Titan News 2006
October 28, 2006: Calderas and volcanic lakes present in Titan's northern polar region ?
The recent radar images of Titan's northern latitudes unveil a multitude of dark patches with well defined boundaries. Since the signal of the radar is absorbed by the surface, we deduce that the areas corresponding to the dark patches are very smooth. The most obvious conclusion is to say that they are likely lakes. In other words, as dark patches are a signature of lakes or seas, we can suggest that they are lakes with a high probability. Several clues tend to strengthen the hypothesis of lakes: dark channels connected to those dark patches suggest they represent drainage channels , the shape of the dark patches is generally irregular with clear boundaries or rims and a large cloud formation has been spotted around Titan's north pole.
The radar images acquired during the flyby of July 22, 2006 also reveal striking topographic features: dozens of rounded depressions with a uniform dark patch inside can be spotted. Their shape suggests they represent calderas, volcanic structures that we encounter on Earth. A caldera takes shape when the ground collapses after lava has drained out from under it in volcanic eruptions. Most of those round patches show steeply sloping sides, a characteristic of terrestrial calderas. They are surrounded by a circular bright material. Is it pure water ice or a mixture of water and ammonia expelled in volcanic eruptions ? This radar shape implies that they are likely collapsed slush domes. They are not simply lakes. Some circular bright domes seem to be on the verge of collapsing. Slight dark circles suggest this "scenario". The caldera structures are sometimes nested one within the other, a characteristic of calderas that occurs when successive eruptions lead to multiple collapses at the same spot. At first glance, the northern polar region is a place where volcanoes and lakes are common. There is probably a hot spot beneath the surface there, according to an analysis led by Charles Wood of Wheeling Jesuit University in Wheeling, West Virginia, US: " This is a persistent volcanic province that has heat flow escaping over a long period of time."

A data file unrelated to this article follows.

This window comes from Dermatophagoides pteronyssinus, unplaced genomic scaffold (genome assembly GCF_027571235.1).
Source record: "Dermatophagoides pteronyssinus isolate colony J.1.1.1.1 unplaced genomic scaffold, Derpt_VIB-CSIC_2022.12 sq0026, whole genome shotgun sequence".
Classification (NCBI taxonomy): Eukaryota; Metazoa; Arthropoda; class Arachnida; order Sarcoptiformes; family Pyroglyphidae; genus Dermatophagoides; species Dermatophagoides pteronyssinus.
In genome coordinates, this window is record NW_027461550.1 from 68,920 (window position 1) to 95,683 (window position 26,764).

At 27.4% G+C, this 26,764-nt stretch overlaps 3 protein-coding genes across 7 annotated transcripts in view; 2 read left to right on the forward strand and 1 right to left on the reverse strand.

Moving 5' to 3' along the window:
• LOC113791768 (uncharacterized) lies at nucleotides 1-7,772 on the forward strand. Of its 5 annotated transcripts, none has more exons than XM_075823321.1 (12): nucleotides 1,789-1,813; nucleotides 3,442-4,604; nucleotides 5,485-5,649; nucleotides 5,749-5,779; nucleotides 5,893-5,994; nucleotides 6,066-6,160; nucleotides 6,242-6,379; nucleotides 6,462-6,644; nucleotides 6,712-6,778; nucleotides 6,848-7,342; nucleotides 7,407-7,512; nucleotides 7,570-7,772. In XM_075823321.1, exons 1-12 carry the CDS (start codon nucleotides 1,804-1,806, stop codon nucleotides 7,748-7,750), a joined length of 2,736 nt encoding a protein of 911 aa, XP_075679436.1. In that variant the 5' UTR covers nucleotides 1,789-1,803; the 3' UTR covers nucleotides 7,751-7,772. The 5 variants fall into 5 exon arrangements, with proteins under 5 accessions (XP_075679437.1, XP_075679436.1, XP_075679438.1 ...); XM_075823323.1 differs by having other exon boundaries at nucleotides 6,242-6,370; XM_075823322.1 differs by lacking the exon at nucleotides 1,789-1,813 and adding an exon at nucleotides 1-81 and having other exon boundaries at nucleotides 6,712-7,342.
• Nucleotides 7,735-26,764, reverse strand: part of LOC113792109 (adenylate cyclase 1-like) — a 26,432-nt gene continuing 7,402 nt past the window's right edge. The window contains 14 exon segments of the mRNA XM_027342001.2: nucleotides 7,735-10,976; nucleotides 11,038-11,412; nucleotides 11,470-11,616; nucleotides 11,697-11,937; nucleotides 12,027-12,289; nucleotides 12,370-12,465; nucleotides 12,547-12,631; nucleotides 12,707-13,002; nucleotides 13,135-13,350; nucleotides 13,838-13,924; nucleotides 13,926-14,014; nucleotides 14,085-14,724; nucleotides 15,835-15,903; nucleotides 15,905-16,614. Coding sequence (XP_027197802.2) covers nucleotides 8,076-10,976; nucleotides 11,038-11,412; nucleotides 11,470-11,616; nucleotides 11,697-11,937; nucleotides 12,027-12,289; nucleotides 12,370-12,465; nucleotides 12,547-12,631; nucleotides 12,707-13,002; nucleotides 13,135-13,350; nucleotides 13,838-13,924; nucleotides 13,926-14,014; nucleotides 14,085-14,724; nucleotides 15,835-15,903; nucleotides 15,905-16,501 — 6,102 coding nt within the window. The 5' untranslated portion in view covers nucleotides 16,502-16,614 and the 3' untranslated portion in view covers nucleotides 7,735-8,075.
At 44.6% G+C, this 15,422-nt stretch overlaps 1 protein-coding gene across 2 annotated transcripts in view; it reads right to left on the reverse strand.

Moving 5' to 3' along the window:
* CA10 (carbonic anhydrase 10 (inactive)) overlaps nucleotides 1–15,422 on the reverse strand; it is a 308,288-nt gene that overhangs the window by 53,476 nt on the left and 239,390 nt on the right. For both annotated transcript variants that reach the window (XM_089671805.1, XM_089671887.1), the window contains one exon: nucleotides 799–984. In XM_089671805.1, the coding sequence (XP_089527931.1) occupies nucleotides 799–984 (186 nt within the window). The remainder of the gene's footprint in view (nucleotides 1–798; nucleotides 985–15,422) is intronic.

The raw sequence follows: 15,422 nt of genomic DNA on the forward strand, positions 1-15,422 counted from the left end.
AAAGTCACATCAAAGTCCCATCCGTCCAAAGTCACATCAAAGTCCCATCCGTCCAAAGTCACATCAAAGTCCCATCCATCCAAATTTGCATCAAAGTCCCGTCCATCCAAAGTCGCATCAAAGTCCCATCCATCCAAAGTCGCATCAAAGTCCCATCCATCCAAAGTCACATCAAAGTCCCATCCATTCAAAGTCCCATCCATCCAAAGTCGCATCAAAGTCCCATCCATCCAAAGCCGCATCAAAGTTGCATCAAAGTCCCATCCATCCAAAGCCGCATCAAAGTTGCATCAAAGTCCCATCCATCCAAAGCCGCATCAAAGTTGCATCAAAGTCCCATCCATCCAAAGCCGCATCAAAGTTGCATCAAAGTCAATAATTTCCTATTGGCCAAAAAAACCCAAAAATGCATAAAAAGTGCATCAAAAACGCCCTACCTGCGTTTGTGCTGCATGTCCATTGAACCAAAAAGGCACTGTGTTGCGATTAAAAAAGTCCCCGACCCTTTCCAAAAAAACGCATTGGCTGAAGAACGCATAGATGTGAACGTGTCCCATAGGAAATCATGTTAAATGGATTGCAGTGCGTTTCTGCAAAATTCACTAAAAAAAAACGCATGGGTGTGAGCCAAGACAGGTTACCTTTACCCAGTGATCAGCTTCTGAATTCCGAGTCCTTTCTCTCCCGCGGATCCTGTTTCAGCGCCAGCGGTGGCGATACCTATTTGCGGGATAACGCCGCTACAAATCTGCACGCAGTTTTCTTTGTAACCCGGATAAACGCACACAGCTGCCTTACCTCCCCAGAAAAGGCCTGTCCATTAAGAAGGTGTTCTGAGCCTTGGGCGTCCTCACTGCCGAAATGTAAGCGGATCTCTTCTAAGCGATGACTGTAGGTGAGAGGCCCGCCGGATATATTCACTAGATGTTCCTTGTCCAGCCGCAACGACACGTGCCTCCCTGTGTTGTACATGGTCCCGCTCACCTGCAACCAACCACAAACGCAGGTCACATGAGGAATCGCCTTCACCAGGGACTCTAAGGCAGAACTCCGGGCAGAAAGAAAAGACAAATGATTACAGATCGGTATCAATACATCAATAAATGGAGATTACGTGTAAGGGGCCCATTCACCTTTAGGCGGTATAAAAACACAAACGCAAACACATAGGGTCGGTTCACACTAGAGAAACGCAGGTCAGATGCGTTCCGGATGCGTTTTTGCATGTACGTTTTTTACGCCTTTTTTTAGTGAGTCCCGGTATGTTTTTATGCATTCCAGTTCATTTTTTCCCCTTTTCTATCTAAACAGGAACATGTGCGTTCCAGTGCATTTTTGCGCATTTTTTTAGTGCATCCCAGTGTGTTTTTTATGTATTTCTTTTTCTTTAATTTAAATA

Rosaly Lopes of the Jet Propulsion Laboratory in Pasadena, California, US points out that if volcanoes are active on Titan, they might help explain why Titan has so much methane in its atmosphere. She adds that water slush could bring methane up from under the surface,"very similar to the way volcanoes on Earth bring sulphur to the surface". But the origin of the methane present in Titan's atmosphere is still not clearly understood: is it linked to a meteorological cycle or to cryovolcanism ? Maybe both. The volcanic hypothesis is reinforced by the fact that methane is constantly being broken down by sunlight which implies that it must be replenished somehow.
Kurt Mitchell of the Jet Propulsion Laboratory in Pasadena, California, US puts forward the hypothesis of life in those hot spots:" In magmatically active areas you expect heat, you expect gases to be released... What with the methane lakes, perhaps some type of exotic exobiology might not be completely out of the question."